Jonathan Kaiman visits Ankang municipality where swarms of highly venomous hornets have killed 41 people in three months
Friday 4 October 2013 10.43 BST
Chen pointed with a shaky hand at the small plot of cabbage, spring onions and corn where his friend, Yu Yihong, had been stung to death by giant hornets.
"When he got to the hospital, there were still two hornets in his trousers," said Chen, a farmer who, like many villagers, declined to give his full name to a foreign journalist. "The hornets' poison was too strong – his liver and kidneys failed, and he couldn't urinate."
Yu, a square-jawed 40-year-old farmer in perfect health, had been harvesting his crops when he stepped on a nest of Vespa mandarinia hornets concealed beneath a pile of dry corn husks. The hornets swarmed around Yu, stinging him through his long-sleeved shirt and trousers. He ran, but the hornets chased him, stinging his arms and legs, his head and neck.
After Yu succumbed to the poison about 50 of his friends and relatives gathered to mourn his passing. Outside the farmer's mountainside home in Yuanba village, they ate preserved eggs, buckwheat noodles and boiled peanuts in silence; one set off a string of fireworks. Yu's wife and two children sat inside, weeping.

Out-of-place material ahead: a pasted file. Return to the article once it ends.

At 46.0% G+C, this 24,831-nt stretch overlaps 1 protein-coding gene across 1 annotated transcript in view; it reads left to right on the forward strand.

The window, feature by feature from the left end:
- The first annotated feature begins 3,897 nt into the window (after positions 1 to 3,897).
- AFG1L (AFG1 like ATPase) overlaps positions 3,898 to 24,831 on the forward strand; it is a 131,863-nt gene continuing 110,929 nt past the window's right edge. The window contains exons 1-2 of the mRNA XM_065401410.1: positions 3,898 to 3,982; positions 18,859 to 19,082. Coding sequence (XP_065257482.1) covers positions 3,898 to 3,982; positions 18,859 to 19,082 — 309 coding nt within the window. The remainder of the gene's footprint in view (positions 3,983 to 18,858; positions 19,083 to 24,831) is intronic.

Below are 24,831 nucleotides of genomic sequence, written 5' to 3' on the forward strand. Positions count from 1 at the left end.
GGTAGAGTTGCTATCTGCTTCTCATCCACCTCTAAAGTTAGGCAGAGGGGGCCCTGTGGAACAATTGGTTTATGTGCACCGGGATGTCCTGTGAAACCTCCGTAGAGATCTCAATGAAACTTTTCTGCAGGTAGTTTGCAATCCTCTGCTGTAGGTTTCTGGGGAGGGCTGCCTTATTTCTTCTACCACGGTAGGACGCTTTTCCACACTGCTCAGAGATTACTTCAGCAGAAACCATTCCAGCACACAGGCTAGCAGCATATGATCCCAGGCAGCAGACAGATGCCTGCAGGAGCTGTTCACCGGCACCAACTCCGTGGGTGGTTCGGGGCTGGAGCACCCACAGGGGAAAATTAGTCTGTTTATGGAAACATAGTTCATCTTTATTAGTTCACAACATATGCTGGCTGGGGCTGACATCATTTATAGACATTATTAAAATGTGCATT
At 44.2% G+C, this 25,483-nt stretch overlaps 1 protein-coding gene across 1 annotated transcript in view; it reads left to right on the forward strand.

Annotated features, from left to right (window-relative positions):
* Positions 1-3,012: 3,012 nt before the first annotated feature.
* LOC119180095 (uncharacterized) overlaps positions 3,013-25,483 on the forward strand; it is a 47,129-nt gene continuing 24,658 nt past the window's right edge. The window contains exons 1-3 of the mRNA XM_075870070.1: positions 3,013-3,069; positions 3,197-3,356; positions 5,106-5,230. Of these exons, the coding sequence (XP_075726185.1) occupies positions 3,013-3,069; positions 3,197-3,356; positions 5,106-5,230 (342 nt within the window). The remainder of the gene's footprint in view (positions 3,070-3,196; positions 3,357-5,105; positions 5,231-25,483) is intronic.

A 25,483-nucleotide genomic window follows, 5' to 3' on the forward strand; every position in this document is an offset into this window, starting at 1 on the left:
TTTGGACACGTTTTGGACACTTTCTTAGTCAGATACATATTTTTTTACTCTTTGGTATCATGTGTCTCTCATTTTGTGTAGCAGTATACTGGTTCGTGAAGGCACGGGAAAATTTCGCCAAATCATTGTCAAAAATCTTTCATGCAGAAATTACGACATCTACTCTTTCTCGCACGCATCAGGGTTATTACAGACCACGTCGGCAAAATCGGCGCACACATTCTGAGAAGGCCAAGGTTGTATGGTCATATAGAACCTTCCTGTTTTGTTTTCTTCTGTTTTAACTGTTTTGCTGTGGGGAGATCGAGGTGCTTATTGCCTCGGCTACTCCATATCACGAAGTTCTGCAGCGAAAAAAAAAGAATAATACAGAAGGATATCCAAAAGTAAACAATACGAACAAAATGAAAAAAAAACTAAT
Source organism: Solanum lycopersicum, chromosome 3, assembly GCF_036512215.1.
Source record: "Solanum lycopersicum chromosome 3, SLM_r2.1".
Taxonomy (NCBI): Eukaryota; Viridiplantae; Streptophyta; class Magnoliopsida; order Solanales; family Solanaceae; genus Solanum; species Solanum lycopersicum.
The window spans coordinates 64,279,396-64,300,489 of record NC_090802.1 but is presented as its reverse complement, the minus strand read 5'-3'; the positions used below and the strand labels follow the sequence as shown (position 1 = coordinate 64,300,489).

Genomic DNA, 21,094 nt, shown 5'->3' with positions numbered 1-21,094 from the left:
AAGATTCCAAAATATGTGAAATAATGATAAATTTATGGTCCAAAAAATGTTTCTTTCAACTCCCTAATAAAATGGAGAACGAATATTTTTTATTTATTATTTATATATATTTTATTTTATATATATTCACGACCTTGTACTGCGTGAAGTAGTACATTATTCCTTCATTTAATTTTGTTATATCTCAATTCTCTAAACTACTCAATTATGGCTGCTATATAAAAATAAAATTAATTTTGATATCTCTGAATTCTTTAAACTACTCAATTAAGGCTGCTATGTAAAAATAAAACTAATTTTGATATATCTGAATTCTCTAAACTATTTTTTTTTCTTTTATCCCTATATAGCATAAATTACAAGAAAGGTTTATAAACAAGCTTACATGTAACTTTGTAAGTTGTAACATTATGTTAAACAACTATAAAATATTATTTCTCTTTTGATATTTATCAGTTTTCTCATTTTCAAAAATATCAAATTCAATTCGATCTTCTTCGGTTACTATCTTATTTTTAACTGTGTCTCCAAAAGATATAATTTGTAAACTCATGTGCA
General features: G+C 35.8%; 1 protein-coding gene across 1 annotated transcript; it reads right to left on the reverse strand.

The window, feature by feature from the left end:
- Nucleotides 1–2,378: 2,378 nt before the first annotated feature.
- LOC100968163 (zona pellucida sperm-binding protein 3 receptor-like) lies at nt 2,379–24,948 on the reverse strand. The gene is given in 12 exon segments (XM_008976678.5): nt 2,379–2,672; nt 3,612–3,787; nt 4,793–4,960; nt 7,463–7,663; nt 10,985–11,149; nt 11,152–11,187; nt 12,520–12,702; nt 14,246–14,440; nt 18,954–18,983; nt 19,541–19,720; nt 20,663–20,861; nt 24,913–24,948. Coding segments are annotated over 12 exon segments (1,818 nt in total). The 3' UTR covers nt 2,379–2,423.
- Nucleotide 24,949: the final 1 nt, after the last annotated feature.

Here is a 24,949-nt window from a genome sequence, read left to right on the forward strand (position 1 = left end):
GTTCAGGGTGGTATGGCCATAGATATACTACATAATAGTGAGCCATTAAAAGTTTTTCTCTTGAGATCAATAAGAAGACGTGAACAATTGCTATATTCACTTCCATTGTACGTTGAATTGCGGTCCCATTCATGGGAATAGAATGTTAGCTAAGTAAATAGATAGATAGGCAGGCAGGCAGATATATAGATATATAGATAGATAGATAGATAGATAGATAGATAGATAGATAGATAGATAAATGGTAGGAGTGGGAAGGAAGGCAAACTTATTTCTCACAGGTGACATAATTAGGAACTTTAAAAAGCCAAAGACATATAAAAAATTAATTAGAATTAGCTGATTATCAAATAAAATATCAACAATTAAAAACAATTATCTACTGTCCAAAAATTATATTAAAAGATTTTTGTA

V mandarinia is the world's largest hornet, around the size of a human adult's thumb, yellow and black in colour and highly venomous. Its 6mm-long stingers carry a venom potent enough to dissolve human tissue. Victims may die of kidney failure or anaphylactic shock.
Yu's story is a tragic but increasingly common one in north-west China's Shaanxi province, where, over the past three months alone, hornets have killed 41 people and injured a further 1,675. Ankang, a municipality in the province's south, appears to be the centre of the attacks. While hornets infest its mountainous rural areas every year – 36 residents were stung to death between 2002 and 2005 – local people and municipal officials say this year it is tantamount to an epidemic, the worst they have ever seen.
At least some of the deaths were caused by V mandarinia, experts say. The species does not typically attack unless it feels its nest is threatened. But when it does, it can be fierce and fast – the hornets can fly at 25mph and cover 50 miles in a day. They make their homes in tree stumps or underground, making nests extremely difficult to detect.
FULL STORY & VIDEO: http://www.theguardian.com/world/2013/oct/04/killer-hornets-chinese...